DIY Night Sky Mural
Today’s topic differs a bit from the other ones. One or the other may already have noticed the large category on the home page, which so far only contains a single post. Now it is time to fill the category ‘Living’ with a little life. As we are slowly renovating our rooms at the moment I want to document the process a bit. And that’s why I’m going to show you today how you can easily put a hand-painted starry sky on the wall of your room.
I will not explain how to paint a wall the right way, there are far more experienced people out there who can do that. This is only about the night sky 😉
Hopefully everything can be seen clearly in the pictures, because unfortunately I only took smartphone-photos and they did not turn out as well as I had hoped.
1. Gather your supplies
You need at least two colors, a very light and a very dark one. If you want you can of course use more than these two to bring in more shades, but I was lazy so it also works with just two colors.
- Background Color (dark blue or gray)
- Stars & Nebula Color (white or very light gray)
You will also need some tools which can be found in every household. The best is to try a bit which gives you the best effects. My tools of choice where
- an old dishcloth laid over a sponge
- a damp dishcloth
- a bit of cardboard as color palette
- an old spray bottle (mine was from a liquid hair-conditioner)
- The end of a brush, pen, etc. …
- a bit of wallpaper or sturdy paper for testing purposes
- and of course your wall-painting tools
As you are about to splatter the paint all over the wall it is quite important to protect the other walls and the floor! We renovated the whole room, including all the walls and the floor. This is why I didn’t do this and just began with the stars-wall, so possible stains on the other walls are going to be painted over. But if you don’t do this – protect your walls and floor.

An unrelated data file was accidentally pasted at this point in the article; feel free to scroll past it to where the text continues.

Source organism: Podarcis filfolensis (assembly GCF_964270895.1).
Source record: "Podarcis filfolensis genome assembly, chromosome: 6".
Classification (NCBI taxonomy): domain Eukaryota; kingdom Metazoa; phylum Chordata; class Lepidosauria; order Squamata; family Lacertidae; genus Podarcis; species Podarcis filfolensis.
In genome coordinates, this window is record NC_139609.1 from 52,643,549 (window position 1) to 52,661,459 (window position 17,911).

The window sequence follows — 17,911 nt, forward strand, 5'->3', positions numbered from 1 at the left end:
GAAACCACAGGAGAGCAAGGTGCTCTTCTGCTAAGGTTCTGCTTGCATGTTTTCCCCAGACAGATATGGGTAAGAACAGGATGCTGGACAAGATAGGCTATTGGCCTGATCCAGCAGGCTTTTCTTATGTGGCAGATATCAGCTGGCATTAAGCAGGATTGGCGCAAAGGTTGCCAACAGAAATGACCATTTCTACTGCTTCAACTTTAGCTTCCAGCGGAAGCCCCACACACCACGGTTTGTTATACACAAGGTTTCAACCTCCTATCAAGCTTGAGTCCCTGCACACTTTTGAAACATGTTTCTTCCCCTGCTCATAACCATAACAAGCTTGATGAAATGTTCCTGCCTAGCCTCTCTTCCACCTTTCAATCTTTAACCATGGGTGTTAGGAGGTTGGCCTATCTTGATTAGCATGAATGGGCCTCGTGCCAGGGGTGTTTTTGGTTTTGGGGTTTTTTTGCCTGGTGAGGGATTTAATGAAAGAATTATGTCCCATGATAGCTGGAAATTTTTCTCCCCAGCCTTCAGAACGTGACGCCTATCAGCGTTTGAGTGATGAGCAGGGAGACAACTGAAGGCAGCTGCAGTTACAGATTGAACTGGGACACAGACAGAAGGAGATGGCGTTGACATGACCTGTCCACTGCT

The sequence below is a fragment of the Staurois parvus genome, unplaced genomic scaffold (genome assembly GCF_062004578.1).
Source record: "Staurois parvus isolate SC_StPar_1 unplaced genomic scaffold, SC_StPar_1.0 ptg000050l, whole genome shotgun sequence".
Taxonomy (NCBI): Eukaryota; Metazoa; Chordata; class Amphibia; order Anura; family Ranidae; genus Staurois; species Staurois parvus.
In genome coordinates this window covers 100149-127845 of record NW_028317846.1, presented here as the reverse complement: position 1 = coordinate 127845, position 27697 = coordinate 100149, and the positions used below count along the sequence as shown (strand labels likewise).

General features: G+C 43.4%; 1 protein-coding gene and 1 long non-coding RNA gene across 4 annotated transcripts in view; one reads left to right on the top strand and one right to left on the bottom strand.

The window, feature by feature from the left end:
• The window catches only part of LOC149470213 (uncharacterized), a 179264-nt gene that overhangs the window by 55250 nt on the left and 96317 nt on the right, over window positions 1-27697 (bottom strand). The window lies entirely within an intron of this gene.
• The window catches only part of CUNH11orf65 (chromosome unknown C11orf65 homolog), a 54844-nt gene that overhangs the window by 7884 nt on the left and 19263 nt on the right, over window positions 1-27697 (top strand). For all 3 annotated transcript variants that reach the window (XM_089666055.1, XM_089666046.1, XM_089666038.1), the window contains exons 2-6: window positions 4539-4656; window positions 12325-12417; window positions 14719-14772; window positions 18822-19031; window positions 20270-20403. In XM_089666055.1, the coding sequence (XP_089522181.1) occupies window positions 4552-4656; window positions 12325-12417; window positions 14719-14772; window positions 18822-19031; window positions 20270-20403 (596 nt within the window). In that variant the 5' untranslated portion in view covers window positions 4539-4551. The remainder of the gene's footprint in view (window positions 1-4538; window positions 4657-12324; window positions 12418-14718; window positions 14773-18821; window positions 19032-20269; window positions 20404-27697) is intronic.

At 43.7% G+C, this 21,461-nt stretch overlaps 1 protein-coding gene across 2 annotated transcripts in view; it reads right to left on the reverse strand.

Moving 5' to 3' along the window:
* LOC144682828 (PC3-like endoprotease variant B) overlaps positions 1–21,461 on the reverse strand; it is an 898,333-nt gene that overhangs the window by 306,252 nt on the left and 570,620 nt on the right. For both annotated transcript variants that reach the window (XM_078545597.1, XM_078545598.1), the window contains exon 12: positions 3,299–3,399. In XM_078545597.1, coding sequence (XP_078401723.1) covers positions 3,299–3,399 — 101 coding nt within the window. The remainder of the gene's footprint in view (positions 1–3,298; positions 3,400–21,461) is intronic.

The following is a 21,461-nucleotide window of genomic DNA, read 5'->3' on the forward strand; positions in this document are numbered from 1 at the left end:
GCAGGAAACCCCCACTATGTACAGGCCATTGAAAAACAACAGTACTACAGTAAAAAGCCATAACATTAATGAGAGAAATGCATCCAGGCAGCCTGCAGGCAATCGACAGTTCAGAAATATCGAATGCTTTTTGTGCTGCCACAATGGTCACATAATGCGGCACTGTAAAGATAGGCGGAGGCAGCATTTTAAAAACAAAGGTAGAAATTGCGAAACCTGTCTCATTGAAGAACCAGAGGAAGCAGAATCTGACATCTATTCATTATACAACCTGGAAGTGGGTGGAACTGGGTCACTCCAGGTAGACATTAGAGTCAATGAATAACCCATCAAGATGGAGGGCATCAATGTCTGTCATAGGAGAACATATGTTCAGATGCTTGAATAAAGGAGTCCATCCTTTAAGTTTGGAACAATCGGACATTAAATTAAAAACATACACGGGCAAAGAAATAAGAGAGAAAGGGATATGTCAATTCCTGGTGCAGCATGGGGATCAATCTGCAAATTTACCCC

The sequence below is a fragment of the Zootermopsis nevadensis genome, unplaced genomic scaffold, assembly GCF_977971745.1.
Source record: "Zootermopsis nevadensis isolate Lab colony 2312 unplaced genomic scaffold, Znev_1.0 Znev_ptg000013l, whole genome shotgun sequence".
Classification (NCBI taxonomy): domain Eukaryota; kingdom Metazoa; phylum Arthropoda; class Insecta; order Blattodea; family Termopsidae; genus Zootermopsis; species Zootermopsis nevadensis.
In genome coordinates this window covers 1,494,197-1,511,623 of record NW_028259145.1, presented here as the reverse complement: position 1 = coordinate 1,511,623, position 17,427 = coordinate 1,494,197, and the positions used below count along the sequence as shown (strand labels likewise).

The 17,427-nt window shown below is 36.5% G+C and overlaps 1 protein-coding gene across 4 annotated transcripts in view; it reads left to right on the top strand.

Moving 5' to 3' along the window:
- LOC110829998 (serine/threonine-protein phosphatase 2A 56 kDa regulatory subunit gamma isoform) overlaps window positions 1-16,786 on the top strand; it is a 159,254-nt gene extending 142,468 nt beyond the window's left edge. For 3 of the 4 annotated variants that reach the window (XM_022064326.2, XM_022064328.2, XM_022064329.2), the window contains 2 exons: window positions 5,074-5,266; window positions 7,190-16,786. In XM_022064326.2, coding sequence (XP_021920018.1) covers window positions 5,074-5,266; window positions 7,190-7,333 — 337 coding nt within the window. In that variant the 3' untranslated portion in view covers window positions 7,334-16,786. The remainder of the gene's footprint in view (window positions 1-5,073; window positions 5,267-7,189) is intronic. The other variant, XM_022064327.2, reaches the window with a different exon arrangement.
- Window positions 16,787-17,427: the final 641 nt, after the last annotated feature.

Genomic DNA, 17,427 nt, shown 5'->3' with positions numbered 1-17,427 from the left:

2. Base Coat
Choose a nice dark color for your Base Coat. I used a very deep blue shade and painted my chosen accent wall two times with it.
Also take a bit of wallpaper (or any other paper which is stable enough for wall paint) and paint this too. This is your testing ground, where you can try your techniques before bringing them on the wall.
When the paint is completely dry, you can start with the fun part 😉
We will now bring a nice structure and depth into the painting. Take a lighter color – I chose the lightest of my colors cause I’m lazy (a very light gray) – but you can of course use more than one shade and build the image up gradually. If you don’t want to put your lightest color directly on the wall on the first try you can of course tone it a bit down by mixing it with a darker color.
Try a bit on your testing piece which tools are right for you. I used an old dishcloth which I put over a sponge, so it lays better in my hand. You could also use the sponge alone, but I preferred the structure the dishcloth brought.
I also had another dishcloth with only water on it. Just a bit damp, not dripping wet.